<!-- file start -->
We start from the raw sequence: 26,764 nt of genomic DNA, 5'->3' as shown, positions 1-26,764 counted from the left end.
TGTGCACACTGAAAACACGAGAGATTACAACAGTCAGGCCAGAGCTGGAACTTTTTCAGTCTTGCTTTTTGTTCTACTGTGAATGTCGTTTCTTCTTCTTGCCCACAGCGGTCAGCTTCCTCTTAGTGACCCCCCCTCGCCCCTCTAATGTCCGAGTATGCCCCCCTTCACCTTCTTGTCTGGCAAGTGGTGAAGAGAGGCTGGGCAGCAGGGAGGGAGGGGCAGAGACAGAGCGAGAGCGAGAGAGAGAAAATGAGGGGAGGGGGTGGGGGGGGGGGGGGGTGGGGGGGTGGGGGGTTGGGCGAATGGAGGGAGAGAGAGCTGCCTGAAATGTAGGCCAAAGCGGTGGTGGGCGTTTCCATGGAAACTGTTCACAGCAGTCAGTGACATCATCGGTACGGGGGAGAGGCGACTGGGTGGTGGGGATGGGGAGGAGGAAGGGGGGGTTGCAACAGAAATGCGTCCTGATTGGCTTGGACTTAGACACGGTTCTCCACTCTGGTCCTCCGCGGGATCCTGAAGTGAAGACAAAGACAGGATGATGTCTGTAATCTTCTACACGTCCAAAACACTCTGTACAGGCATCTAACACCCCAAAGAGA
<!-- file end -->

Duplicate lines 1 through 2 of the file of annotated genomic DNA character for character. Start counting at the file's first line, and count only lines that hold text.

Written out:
We start from the raw sequence: 26,764 nt of genomic DNA, 5'->3' as shown, positions 1-26,764 counted from the left end.
TGTGCACACTGAAAACACGAGAGATTACAACAGTCAGGCCAGAGCTGGAACTTTTTCAGTCTTGCTTTTTGTTCTACTGTGAATGTCGTTTCTTCTTCTTGCCCACAGCGGTCAGCTTCCTCTTAGTGACCCCCCCTCGCCCCTCTAATGTCCGAGTATGCCCCCCTTCACCTTCTTGTCTGGCAAGTGGTGAAGAGAGGCTGGGCAGCAGGGAGGGAGGGGCAGAGACAGAGCGAGAGCGAGAGAGAGAAAATGAGGGGAGGGGGTGGGGGGGGGGGGGGGTGGGGGGGTGGGGGGTTGGGCGAATGGAGGGAGAGAGAGCTGCCTGAAATGTAGGCCAAAGCGGTGGTGGGCGTTTCCATGGAAACTGTTCACAGCAGTCAGTGACATCATCGGTACGGGGGAGAGGCGACTGGGTGGTGGGGATGGGGAGGAGGAAGGGGGGGTTGCAACAGAAATGCGTCCTGATTGGCTTGGACTTAGACACGGTTCTCCACTCTGGTCCTCCGCGGGATCCTGAAGTGAAGACAAAGACAGGATGATGTCTGTAATCTTCTACACGTCCAAAACACTCTGTACAGGCATCTAACACCCCAAAGAGA